Hydrafacial Handbook: Hyper-hydradtion Healing for the Face

Hydrafacial Handbook: Hyper-hydradtion Healing for the Face

Dry skin, acne, wrinkles, large pores, discoloration, the list of problems that plague our faces is truly a never-ending battle. Even during the age of COVID where half our face is covered most of the day, the appearance of our skin is still incredibly important. 

Having healthy-looking skin inspires confidence that extends into all areas of our lives. Radiant skin is consistently valued. More extensive than the problems that occur are the “solutions” that exist to remedy them. 

A seemingly unlimited amount of facial products, treatments, and routines claim to have the ability to restore baby-esque skin. Very few are actually able to deliver these results. One shared feature of most products and treatments is that they are designed to target a specific issue. According to the board-certified cosmetic dermatologist, Dr. Ariel Ostad, “the HydraFacial is the only hydra-dermabrasion procedure that uses patented technology to cleanse, extract, and hydrate” your skin. 

What is a Hydrafacial?

A hydrafacial uses a "medical-grade hydradermabrasion device that carries out a patented three-part regimen — cleansing, exfoliating, and then infusing skin with intensive serums," explains Sameer Bashey, MD, a clinical instructor in dermatology at the University of Southern California in Los Angeles. Hydrafacials are composed of three steps:

Step 1: Cleansing and Exfoliation - In this first step, the technician will use a “deplaning tool” (similar to your spinning toothbrush) that opens pores and removes the surface layer of makeup, debris, and dead skin cells.  

Step 2: Acid peel - Using a combination of salicylic acid (2.5%), glycolic acid (7.5%), and botanical extracts the hydrafacial utilizes a more gentle peel that cleans deeper while avoiding “post-peel scaling.” This step stimulates new collagen and cell growth which results in a radiant complexion. 


Step 3: Extraction and Serum application - Here is where the fancy pen-like device you may have seen advertised is used. The double helix vortex treatment wand is utilized. One chamber draws in the dead cells and dirt removed in steps one and two while the other chamber pumps in nutrients including peptides, antioxidants, and hyaluronic acid which hydrate and protect your skin.

In addition to these steps, some dermatologists also offer LED light therapy, oxygen boosters, and other targeted boosters for specific issues.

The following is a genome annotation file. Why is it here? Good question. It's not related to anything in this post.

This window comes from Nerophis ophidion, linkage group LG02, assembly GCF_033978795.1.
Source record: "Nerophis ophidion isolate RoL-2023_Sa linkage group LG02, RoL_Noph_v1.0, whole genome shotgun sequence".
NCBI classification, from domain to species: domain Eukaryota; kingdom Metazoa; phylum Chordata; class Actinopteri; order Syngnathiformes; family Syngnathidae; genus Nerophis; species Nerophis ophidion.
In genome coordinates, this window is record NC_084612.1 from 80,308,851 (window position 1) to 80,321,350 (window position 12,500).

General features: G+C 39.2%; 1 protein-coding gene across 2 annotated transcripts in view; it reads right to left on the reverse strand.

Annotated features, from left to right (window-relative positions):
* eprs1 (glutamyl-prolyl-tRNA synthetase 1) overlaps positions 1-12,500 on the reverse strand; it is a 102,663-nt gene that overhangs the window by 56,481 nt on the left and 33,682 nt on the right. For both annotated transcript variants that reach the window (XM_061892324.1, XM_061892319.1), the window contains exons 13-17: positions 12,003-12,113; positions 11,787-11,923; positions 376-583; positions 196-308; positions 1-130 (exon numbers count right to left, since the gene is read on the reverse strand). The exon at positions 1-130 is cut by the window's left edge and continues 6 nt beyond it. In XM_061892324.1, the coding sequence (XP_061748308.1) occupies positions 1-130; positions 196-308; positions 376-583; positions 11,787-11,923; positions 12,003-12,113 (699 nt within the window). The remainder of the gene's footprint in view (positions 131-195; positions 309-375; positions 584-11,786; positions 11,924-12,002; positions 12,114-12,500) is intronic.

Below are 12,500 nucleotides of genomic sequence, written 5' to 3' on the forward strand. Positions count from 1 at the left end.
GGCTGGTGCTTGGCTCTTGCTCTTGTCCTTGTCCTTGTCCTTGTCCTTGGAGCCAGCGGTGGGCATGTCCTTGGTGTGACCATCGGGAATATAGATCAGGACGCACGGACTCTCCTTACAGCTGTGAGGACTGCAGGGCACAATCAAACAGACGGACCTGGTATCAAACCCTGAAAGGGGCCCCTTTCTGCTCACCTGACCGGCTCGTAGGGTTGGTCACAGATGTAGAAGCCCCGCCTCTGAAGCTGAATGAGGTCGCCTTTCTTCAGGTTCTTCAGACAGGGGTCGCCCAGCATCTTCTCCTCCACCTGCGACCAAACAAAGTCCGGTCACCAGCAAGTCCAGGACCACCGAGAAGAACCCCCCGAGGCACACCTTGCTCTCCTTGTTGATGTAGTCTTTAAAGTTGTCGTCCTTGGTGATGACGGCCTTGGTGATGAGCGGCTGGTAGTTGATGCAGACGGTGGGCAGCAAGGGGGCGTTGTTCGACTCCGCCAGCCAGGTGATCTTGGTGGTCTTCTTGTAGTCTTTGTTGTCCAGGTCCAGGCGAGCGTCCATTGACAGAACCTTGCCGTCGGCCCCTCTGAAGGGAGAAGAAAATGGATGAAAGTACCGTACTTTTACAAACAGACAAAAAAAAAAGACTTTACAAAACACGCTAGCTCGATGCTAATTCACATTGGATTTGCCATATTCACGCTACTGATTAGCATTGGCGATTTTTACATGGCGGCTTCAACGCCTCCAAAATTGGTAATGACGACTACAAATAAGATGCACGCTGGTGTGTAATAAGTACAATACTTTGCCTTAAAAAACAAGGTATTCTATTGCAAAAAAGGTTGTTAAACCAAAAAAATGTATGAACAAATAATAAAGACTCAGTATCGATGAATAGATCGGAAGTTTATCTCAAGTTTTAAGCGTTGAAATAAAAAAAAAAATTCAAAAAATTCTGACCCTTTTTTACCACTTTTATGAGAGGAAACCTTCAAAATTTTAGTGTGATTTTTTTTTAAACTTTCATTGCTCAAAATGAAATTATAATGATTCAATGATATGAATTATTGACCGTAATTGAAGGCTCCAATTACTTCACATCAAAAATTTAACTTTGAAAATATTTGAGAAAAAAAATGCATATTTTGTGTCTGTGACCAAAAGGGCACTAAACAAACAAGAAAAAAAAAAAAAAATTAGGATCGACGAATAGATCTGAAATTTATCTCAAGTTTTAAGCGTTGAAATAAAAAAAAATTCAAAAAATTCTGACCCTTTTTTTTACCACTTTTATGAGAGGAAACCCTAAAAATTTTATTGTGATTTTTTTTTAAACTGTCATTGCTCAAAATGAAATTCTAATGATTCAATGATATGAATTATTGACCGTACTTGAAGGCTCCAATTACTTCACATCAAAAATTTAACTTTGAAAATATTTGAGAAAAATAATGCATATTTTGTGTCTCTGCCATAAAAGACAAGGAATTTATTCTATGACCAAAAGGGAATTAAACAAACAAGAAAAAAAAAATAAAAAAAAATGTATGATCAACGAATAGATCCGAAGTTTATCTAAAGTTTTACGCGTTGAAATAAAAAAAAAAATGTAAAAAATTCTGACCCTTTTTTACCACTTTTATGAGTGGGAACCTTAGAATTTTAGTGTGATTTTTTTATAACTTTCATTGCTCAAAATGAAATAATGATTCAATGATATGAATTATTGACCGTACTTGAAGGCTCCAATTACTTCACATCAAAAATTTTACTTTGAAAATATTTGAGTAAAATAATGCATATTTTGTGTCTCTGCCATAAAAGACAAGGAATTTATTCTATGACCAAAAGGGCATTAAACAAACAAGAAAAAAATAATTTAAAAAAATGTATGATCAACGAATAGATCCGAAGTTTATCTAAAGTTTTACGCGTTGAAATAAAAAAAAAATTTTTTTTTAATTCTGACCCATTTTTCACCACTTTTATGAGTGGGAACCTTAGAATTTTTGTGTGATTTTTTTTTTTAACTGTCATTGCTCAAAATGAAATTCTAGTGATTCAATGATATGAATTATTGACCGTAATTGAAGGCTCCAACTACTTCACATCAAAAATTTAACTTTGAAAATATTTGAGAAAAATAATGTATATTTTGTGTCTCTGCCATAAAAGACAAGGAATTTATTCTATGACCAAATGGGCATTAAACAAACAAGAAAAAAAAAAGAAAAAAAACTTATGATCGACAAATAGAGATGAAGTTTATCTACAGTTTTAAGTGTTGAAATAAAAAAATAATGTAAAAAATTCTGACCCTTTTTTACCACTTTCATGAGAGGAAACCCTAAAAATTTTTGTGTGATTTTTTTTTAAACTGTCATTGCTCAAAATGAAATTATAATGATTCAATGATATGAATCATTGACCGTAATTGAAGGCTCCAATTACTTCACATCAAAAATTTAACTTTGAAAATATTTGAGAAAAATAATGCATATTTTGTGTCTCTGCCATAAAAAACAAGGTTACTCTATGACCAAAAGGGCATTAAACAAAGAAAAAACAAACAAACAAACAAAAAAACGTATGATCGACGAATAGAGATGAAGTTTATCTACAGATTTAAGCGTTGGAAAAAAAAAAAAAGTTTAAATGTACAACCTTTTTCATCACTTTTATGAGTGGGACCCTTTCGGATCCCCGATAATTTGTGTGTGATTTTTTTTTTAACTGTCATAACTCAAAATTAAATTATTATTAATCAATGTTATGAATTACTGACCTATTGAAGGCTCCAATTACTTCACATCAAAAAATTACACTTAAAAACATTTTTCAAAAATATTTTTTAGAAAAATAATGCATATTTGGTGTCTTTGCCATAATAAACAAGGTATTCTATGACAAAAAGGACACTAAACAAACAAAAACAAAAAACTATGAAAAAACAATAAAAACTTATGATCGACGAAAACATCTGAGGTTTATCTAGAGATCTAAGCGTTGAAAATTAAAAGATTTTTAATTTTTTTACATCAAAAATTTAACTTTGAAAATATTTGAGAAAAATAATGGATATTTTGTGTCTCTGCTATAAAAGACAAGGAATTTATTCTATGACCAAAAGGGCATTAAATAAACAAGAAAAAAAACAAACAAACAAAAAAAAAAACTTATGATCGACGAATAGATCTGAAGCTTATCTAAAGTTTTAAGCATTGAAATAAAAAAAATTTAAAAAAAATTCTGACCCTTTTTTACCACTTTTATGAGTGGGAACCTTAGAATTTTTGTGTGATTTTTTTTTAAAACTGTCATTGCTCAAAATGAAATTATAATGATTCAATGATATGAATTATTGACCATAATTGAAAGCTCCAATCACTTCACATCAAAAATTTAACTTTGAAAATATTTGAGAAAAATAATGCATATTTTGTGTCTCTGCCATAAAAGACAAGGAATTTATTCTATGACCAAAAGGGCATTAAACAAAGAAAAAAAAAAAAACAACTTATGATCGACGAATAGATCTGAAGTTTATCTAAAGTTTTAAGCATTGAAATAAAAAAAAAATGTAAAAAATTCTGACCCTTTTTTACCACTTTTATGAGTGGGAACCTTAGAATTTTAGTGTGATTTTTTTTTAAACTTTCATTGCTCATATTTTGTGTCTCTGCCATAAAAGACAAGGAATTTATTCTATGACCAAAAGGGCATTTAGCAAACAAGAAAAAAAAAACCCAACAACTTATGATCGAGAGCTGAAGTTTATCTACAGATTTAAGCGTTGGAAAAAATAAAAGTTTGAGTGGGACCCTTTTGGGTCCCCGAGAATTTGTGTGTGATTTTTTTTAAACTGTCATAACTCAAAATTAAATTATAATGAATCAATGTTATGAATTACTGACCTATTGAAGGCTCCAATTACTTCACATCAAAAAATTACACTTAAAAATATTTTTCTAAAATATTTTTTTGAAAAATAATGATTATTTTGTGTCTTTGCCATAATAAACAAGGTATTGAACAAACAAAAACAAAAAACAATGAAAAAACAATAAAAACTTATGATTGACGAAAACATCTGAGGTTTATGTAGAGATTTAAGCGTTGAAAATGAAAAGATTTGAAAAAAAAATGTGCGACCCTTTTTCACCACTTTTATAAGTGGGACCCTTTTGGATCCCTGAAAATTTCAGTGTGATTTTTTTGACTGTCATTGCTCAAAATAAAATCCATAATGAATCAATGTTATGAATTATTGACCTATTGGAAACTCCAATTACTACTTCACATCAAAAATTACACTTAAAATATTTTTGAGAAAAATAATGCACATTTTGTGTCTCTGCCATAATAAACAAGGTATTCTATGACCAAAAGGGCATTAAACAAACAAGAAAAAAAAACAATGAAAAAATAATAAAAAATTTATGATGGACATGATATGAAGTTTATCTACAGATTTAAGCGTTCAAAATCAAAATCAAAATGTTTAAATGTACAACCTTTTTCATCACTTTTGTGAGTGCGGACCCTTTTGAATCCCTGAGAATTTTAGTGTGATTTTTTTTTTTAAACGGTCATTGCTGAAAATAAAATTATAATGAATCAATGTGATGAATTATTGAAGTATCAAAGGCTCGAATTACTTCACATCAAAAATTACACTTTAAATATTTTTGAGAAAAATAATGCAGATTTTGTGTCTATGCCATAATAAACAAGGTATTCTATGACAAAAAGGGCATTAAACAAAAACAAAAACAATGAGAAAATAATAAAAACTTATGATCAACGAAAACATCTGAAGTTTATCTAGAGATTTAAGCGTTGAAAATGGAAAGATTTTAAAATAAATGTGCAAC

What does it treat?

Obviously, the goal of the hydrafacial and any other skincare treatment is to give your skin a healthier, more vibrant appearance. However, hydrafacials specifically target:

  • Fine lines and wrinkles
  • Enlarged pores
  • Oily and congested skin
  • Elasticity and firmness
  • Brown spots


First off this facial is super quick. In just about 30 minutes, this treatment is completed. It can also be customized to fit your unique skin needs, the Hydrafacial serum can be tweaked to target things like dark spots and fine wrinkles. Even if you have sensitive skin, you can get a hydrafacial. Due to its innovative vacuum technology, there is no manual squeezing or lancing of the skin that usually results in redness and inflammation.

This also means that hydrafacials are virtually painless, patients will never deal with the uncomfortable scraping or skin pulling that accompanies other facials. Immediately after the treatment, there is a notable difference in pore size, fine lines, and skin texture so you’re ready to take on whatever your day has in store. 

Hydrafacial handbook benefits and steps of a hydrafacial

Hydrafacials Compared to Other Facials

When compared to a traditional facial there are definitely some big differences. While both can be altered to conform to your specific needs, the approach is very different. As we have covered the hydrafacial is far more gentle with its use of vacuum technology. Traditional facials use more invasive extraction techniques which can damage your skin and result in redness and skin eruptions the next day.

You will end up paying a bit more as hydrafacials typically range from $150 to $300 where traditional facials range from $75 to $200 (per treatment). For best results, it is recommended that you get a hydrafacial or traditional facial about once a month. The benefits are similar, but you might notice more and immediate benefits from the hydrafacial.

Final thoughts

If you have some cash laying around and really want to treat yourself, getting a hydrafacial is a treatment you should try. It’s fast, pain-free, and will leave your skin looking and feeling healthy and vibrant. 

Written by Kiana St Onge


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  1. http://www.drarielostad.com/
  2. https://www.allure.com/story/hydrafacial-treatment

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